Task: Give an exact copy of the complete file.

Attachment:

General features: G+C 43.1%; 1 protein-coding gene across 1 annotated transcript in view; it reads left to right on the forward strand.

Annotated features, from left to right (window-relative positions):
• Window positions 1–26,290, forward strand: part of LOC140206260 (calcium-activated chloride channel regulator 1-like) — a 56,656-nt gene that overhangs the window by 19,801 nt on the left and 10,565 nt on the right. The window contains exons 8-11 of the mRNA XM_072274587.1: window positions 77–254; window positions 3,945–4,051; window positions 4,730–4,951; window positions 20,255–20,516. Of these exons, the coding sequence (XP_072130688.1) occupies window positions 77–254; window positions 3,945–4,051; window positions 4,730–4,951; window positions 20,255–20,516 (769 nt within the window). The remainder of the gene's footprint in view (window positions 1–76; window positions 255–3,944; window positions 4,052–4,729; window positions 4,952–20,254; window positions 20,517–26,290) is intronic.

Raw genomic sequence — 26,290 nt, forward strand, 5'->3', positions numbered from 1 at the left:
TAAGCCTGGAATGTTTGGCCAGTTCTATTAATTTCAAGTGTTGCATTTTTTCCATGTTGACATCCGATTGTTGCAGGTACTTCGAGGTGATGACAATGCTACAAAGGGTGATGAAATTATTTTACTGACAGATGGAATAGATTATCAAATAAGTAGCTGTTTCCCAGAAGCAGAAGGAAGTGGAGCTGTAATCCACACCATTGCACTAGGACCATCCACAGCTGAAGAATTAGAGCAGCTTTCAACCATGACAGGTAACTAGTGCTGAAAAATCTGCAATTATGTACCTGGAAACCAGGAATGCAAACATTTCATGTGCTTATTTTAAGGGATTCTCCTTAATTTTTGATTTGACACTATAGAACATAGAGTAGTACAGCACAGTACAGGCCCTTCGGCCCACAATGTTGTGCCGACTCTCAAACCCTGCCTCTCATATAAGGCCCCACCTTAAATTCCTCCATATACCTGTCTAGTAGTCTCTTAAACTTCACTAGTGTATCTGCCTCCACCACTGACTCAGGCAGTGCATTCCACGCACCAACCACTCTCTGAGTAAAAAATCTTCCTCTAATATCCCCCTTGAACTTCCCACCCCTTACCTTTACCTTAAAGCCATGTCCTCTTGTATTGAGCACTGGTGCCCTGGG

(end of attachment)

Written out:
General features: G+C 43.1%; 1 protein-coding gene across 1 annotated transcript in view; it reads left to right on the forward strand.

Annotated features, from left to right (window-relative positions):
• Window positions 1–26,290, forward strand: part of LOC140206260 (calcium-activated chloride channel regulator 1-like) — a 56,656-nt gene that overhangs the window by 19,801 nt on the left and 10,565 nt on the right. The window contains exons 8-11 of the mRNA XM_072274587.1: window positions 77–254; window positions 3,945–4,051; window positions 4,730–4,951; window positions 20,255–20,516. Of these exons, the coding sequence (XP_072130688.1) occupies window positions 77–254; window positions 3,945–4,051; window positions 4,730–4,951; window positions 20,255–20,516 (769 nt within the window). The remainder of the gene's footprint in view (window positions 1–76; window positions 255–3,944; window positions 4,052–4,729; window positions 4,952–20,254; window positions 20,517–26,290) is intronic.

Raw genomic sequence — 26,290 nt, forward strand, 5'->3', positions numbered from 1 at the left:
TAAGCCTGGAATGTTTGGCCAGTTCTATTAATTTCAAGTGTTGCATTTTTTCCATGTTGACATCCGATTGTTGCAGGTACTTCGAGGTGATGACAATGCTACAAAGGGTGATGAAATTATTTTACTGACAGATGGAATAGATTATCAAATAAGTAGCTGTTTCCCAGAAGCAGAAGGAAGTGGAGCTGTAATCCACACCATTGCACTAGGACCATCCACAGCTGAAGAATTAGAGCAGCTTTCAACCATGACAGGTAACTAGTGCTGAAAAATCTGCAATTATGTACCTGGAAACCAGGAATGCAAACATTTCATGTGCTTATTTTAAGGGATTCTCCTTAATTTTTGATTTGACACTATAGAACATAGAGTAGTACAGCACAGTACAGGCCCTTCGGCCCACAATGTTGTGCCGACTCTCAAACCCTGCCTCTCATATAAGGCCCCACCTTAAATTCCTCCATATACCTGTCTAGTAGTCTCTTAAACTTCACTAGTGTATCTGCCTCCACCACTGACTCAGGCAGTGCATTCCACGCACCAACCACTCTCTGAGTAAAAAATCTTCCTCTAATATCCCCCTTGAACTTCCCACCCCTTACCTTTACCTTAAAGCCATGTCCTCTTGTATTGAGCACTGGTGCCCTGGG